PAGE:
How much virtual experience has been able to replicate high level personalization is debatable. Vogue Business imagined the store of the future with hyper-personalization enabled by 5G, facial recognition and virtual or augmented reality experiences. However, the article was also looking forward to how COVID would change consumer shopping patterns once they opened up again.
However, hyper-personalization does definitely have a home in the online world.
According to The Digital Banking Report, in 2018 only 6% of financial institutions used advanced personalization technology. But organizations new and old are gradually getting to grips with the concept. Financial startup, Trim, believes it has saved its customers $40m by taking care of day-to-day finances like cancelling subscriptions they don’t need. While HSBC is using AI to discover what customers value as loyalty rewards with 70% going on to redeem points following its suggestions.
The Forrester Forum suggested that the ‘one customer at a time’ approach would remain a very manual, time-consuming and therefore costly process, made worthwhile only by the relatively high net worth (and therefore high customer value) of this niche customer group. However, it is easy to see that the lines between a high class digital and in-person experience are blurring, and that hyper-personalization at scale isn’t just the preserve of the rich.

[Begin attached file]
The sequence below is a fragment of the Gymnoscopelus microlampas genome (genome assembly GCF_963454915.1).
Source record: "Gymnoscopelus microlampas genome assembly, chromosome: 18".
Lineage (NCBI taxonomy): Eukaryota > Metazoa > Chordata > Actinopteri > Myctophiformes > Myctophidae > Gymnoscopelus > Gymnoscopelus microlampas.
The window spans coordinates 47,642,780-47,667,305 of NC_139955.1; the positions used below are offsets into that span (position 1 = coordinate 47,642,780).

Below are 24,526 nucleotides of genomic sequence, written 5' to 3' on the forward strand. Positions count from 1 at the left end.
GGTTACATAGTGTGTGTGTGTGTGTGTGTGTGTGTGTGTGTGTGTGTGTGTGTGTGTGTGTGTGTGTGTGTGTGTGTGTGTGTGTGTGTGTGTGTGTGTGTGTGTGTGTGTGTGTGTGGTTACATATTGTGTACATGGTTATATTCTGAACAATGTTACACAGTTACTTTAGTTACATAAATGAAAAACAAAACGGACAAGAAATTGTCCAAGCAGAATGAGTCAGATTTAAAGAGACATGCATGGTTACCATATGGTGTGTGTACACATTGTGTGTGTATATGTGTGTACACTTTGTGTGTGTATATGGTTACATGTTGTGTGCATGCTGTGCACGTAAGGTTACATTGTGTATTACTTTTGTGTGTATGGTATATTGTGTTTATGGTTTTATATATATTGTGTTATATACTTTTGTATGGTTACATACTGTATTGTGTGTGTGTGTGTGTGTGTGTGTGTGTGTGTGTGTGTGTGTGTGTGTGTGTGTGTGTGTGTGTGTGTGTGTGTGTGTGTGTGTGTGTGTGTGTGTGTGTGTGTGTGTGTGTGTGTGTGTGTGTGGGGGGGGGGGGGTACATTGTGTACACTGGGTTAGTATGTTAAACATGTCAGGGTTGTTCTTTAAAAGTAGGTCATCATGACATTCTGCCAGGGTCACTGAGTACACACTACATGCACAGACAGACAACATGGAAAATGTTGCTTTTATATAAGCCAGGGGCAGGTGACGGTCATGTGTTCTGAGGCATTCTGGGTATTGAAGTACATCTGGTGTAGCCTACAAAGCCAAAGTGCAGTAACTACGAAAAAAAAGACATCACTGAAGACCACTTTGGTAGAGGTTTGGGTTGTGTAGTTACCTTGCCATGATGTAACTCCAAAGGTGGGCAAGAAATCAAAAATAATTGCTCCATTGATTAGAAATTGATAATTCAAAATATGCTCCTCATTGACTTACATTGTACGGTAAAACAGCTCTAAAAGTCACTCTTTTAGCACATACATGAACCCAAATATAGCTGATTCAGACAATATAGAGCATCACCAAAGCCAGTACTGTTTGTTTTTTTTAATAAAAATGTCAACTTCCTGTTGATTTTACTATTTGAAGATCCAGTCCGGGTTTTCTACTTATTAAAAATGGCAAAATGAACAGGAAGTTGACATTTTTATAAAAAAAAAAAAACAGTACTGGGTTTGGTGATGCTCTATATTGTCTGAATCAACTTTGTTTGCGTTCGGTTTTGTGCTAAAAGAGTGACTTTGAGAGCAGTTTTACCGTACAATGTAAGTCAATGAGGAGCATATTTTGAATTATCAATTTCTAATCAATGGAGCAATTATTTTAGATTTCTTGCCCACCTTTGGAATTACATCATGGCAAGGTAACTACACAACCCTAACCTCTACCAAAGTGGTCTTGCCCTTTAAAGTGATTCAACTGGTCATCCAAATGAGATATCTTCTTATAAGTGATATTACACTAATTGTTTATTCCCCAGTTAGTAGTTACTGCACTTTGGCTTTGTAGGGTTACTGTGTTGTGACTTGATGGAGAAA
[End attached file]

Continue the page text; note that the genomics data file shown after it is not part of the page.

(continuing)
Pulling the right levers for lifetime value
Marketers still struggle to strike the right balance between building long term relationships with customers and pestering them half to death digitally, as noted by one member of the Forrester forum, sick of being pursued round the net by strawberries he’d already bought. Pre-pandemic, there were plenty of signs to suggest that customers had had quite enough of retargeting or ill-thought out nurture campaigns.
During the pandemic, when there was a dramatic and almost wholesale shift to ecommerce, the annoyance felt by customers clumsily being retargeted was only amplified. Retargeting ad fraud through bot activity means that many of these campaigns aren’t even reaching their intended audience.
However, marketers did notice that pulling other levers did deliver exponential loyalty and other important metrics like net promoter score. Offering a variety of flexible payment types has, for example, increased basket sizes and encouraged more purchasing. Providing exceptional delivery experiences has created additional brand value. And something as simple as a clear, accurate web presence that works both on desktop, laptop, tablet and mobile has been instrumental in delivering ecommerce success during lockdown.
In the intervening 30+ months since the Forrester Forum took place, there have certainly been some changes. For the most part, these have been an acceleration of strategies already in train or at least anticipated. And the underlying philosophy remains the same. Technology is able to deliver remarkable solutions to even the most unexpected problems, but there is no replacement for deep human understanding of the customer and intelligent application of strategy.
To see how much your experience of customer experience today chimes with the findings of 2018’s Forrester Forum and what learnings might still need to be taken on board by today’s post-pandemic marketer, download Global Leaders Debate Personalization here.